For effective management of SLD with impairment in mathematics, prior to intervention, a valid standardized diagnostic test to obtain an accurate status quo of the children and adolescents with dyscalculia is necessary. Most previously published assessments of mathematical difficulties evaluated performances on both standardized mathematical achievement and measurement of underlying cognitive abilities.8) It is because understanding of dyscalculia has been based on the concept from the classical diagnostic criteria according to the Individual with Disabilities Education Improvement Act of 1990, that is, “low achievement on standardized tests compared to expected levels of achievement based on underlying ability, age, and educational experience.”9) Until now, the Neuropsychological Test Battery for Number Processing and Calculation in Children,10) the Mathematical Abilitiesthird edition, the Wide Range Achievement Test 4, the Wechsler Individual Achievement Test-third edition,11) the Mathematics Competency, the Dyscalculia Screener, the DyscalculiUM have been developed and widely used to evaluate dyscalculia.8) In particular, the Dyscalculia Screener and the DyscalculiUM were designed as the computerized tests to assess more accurate, sensitive, and objective cognitive processing speed relative to paper-and-pencil tests. While the Dyscalculia Screener is for children aged 6-14 years, developed to identify dyscalculia by measuring response accuracy and response time, the DyscalculiUM is the first webbased solution for screening for dyscalculia in adults and learners in post-16 education, designed to screen large groups of students and individuals and takes less than an hour to complete. However, the Dyscalculia Screener cannot differentiate the subtypes of calculation problems.12)

To the best of our knowledge, there has not yet been a computerized assessment tool developed for Korean children and adolescents with mathematical capabilities and underlying cognitive functions. Thus this study aimed to develop the computerized Comprehensive Learning Test-Mathematics (CLTM) to evaluate the basic numeric abilities as well as the related to the cognitive processes, which can help to identify the subtypes of calculation difficulties in children and adolescents in Korea.


Development of the computerized Comprehensive Learning Test-Mathematics (CLT-M)

Authors developed 8 subtests based on prior studies that had conducted to develope the objective tests to detect mathematical problems and underlying neurocognitive problems. According to the careful reviews, we determined the composition of the CLT-M, as follows. The CLT-M consists of 1 subtest to evaluate mathematical achievement including both accuracy and fluency, and 7 subtests to evaluate cognitive processing related to mathematics. It takes approximately 50 minutes to complete the entire test.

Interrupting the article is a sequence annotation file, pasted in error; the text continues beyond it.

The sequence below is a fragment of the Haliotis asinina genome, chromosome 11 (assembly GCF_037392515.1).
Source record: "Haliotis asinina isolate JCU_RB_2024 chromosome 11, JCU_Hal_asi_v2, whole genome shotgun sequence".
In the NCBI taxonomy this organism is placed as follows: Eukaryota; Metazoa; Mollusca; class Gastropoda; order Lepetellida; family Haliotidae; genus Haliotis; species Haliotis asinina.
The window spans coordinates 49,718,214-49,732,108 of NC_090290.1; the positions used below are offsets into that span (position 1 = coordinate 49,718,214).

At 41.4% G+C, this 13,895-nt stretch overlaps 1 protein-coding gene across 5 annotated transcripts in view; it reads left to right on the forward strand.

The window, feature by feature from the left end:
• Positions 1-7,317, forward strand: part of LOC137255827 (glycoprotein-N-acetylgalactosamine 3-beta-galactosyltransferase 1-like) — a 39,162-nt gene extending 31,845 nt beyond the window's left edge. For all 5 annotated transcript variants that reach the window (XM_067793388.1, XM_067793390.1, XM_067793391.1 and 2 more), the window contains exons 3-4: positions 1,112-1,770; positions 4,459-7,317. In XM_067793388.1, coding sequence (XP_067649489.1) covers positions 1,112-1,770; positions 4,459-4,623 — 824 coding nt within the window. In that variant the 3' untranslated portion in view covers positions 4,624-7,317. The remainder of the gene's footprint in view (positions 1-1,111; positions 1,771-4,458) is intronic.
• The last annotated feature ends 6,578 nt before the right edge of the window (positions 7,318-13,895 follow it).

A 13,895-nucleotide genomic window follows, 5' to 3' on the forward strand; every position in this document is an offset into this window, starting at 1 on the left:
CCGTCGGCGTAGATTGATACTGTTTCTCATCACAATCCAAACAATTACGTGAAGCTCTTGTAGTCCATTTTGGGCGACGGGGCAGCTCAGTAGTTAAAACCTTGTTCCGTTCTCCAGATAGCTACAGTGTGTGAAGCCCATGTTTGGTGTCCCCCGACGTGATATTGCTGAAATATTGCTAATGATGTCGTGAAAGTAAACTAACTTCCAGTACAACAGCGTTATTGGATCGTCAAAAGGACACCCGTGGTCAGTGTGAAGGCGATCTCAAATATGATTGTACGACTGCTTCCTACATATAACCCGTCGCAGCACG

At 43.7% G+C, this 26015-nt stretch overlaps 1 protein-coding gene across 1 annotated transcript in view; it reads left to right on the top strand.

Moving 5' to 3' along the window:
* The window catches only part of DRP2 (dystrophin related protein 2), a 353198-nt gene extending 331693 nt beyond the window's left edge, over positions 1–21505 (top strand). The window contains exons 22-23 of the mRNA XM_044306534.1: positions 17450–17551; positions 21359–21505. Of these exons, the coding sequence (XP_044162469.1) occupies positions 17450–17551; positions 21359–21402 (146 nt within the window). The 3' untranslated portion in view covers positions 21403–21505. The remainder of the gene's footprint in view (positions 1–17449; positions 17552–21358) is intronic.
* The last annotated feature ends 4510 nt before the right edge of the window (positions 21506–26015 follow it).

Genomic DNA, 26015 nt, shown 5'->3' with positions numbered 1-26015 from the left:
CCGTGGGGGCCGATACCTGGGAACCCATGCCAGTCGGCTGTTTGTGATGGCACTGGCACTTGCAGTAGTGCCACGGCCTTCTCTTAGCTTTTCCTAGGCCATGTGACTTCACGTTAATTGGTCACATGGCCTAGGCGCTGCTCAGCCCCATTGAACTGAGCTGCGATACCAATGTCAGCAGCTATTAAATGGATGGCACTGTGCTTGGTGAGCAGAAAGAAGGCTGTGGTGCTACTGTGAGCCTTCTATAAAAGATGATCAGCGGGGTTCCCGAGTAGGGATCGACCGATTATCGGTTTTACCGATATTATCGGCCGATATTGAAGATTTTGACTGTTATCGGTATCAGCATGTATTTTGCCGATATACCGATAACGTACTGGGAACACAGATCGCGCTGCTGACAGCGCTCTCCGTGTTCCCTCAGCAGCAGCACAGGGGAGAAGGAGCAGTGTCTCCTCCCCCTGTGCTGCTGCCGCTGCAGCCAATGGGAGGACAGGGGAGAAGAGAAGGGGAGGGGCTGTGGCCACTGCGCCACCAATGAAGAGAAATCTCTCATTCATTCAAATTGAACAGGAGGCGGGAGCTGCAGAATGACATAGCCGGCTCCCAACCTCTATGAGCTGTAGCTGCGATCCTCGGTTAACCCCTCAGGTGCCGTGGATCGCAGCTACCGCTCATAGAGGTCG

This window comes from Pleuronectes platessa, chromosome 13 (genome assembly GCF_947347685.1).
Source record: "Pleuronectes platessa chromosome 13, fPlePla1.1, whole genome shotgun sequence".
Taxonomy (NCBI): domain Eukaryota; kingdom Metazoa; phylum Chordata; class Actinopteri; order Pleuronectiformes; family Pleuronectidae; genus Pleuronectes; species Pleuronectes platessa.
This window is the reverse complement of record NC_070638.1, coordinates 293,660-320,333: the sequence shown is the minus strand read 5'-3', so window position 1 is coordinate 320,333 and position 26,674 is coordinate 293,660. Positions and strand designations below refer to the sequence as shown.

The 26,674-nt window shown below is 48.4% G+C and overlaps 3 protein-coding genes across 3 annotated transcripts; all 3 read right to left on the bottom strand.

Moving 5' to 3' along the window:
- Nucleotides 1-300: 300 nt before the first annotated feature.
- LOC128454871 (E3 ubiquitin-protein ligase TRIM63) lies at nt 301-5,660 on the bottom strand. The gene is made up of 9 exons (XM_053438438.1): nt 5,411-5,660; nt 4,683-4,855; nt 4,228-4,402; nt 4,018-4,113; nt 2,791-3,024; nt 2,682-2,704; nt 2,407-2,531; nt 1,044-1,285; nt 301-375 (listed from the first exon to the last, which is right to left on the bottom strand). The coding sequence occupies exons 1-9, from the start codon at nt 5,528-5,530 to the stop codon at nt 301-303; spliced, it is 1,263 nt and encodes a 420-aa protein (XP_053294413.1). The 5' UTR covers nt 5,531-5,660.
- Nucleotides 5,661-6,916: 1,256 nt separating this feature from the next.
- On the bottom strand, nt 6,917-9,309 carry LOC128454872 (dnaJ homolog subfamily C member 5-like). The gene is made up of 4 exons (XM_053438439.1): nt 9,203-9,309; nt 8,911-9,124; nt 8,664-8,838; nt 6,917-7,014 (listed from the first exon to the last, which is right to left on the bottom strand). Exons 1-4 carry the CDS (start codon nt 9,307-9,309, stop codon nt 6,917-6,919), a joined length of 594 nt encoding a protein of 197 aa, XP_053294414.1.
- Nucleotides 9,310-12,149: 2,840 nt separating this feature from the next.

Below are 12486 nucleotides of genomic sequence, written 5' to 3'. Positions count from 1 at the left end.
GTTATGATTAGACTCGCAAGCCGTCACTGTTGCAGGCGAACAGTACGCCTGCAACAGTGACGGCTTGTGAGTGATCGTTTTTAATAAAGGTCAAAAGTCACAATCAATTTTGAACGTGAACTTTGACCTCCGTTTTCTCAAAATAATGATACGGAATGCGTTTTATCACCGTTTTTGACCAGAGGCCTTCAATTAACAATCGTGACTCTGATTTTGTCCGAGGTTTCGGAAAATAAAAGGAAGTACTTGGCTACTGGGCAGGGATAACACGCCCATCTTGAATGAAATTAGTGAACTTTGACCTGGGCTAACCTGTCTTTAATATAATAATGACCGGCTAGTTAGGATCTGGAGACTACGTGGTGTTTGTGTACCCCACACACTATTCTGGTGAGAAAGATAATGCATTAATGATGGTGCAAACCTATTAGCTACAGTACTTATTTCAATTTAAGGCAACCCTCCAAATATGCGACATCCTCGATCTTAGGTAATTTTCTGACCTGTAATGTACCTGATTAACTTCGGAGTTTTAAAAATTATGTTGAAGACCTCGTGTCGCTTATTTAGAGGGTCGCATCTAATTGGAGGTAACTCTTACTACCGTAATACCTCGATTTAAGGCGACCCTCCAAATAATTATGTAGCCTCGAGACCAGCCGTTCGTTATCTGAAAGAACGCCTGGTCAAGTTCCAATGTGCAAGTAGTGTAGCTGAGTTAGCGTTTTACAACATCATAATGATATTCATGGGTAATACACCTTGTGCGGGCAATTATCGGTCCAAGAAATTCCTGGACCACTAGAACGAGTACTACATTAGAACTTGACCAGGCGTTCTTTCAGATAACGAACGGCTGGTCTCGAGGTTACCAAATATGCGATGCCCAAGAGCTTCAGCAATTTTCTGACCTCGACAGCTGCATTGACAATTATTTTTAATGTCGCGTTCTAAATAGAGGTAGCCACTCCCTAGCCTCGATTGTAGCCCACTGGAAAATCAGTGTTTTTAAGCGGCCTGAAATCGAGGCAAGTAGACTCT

The contents of the CLT-M

Whole number computation test13)

This test aims to measure accuracy and speed of computation. Examinee is instructed to calculate an arithmetic problem presented on the computer screen as quickly as possible during a given period of time, and touch the correct answer on the screen.

Numeric comparing test (magnitude)14)

This test is to select the higher number between two different numbers as quickly as possible.

Numeric comparing test (distance)15)

The test is to compare numerical distances from a reference number to two different numbers. Examinee has to select the closer number from a reference number as quickly as possible.

Enumeration dot group test16)

The test is for evaluating the ability to count the number of dots as quickly as possible. Examinee is instructed to count the number of dots shown on screen.

Number line estimation test17)

This test is to evaluate the ability to point a number on the horizontal number line. Examinee should estimate the relative position of the number shown on screen, and then indicate the position on the horizontal line.

Rapid automatized naming test (object)18)

This test aims to measure information processing speed. Examinee is instructed to name the objects shown on screen as quickly as possible.

Spatial working memory test19)

The test is to measure spatial short-term memory and working memory. Recall the order of the blocks that get marked, and then in the reverse orders.

Digit span test20)

The test aims to evaluate verbal short-term memory and working memory. After listening and memorizing a series of numbers, touch the numbers in forward and backward sequence, respectively.

Constitution of the CLT-M

Constitution of the CLT-M is shown in Table 1.

Constitution of the Comprehensive Learning Test-Mathematics

Subtests Total duration Stimulus interval Number of stimuli
Whole number computation Primary 1st 3’40” 3’ 40